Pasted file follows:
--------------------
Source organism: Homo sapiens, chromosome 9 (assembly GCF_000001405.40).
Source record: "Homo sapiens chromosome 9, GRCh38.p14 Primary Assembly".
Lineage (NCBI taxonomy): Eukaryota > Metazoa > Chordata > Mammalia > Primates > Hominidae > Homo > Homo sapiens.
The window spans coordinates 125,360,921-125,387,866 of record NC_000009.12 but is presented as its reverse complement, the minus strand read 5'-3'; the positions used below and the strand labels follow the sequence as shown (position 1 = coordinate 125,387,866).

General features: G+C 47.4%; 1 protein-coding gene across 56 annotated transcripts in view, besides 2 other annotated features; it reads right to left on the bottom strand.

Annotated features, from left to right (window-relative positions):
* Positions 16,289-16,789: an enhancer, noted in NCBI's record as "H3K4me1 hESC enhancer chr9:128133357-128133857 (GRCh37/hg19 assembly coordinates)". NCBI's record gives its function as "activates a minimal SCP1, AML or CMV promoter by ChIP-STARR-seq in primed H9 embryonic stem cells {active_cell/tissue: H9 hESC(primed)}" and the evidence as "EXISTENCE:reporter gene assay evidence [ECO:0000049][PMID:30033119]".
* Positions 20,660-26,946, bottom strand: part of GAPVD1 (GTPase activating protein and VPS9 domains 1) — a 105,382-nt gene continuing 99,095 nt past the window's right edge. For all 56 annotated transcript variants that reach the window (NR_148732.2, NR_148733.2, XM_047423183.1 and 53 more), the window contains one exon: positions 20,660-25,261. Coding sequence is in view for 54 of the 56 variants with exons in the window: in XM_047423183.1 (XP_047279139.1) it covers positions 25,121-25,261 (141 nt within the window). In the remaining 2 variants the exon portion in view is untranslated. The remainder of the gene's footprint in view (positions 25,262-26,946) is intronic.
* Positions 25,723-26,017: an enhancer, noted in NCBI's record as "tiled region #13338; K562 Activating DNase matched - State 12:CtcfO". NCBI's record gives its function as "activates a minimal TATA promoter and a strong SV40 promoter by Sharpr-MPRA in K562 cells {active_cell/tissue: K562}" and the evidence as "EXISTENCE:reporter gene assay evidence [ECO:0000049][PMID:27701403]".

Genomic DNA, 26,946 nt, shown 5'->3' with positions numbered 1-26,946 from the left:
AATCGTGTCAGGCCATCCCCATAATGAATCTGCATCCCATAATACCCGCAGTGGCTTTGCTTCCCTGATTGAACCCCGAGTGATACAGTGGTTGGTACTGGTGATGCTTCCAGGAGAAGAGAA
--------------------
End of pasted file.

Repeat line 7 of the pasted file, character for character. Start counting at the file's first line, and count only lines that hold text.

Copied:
* Positions 16,289-16,789: an enhancer, noted in NCBI's record as "H3K4me1 hESC enhancer chr9:128133357-128133857 (GRCh37/hg19 assembly coordinates)". NCBI's record gives its function as "activates a minimal SCP1, AML or CMV promoter by ChIP-STARR-seq in primed H9 embryonic stem cells {active_cell/tissue: H9 hESC(primed)}" and the evidence as "EXISTENCE:reporter gene assay evidence [ECO:0000049][PMID:30033119]".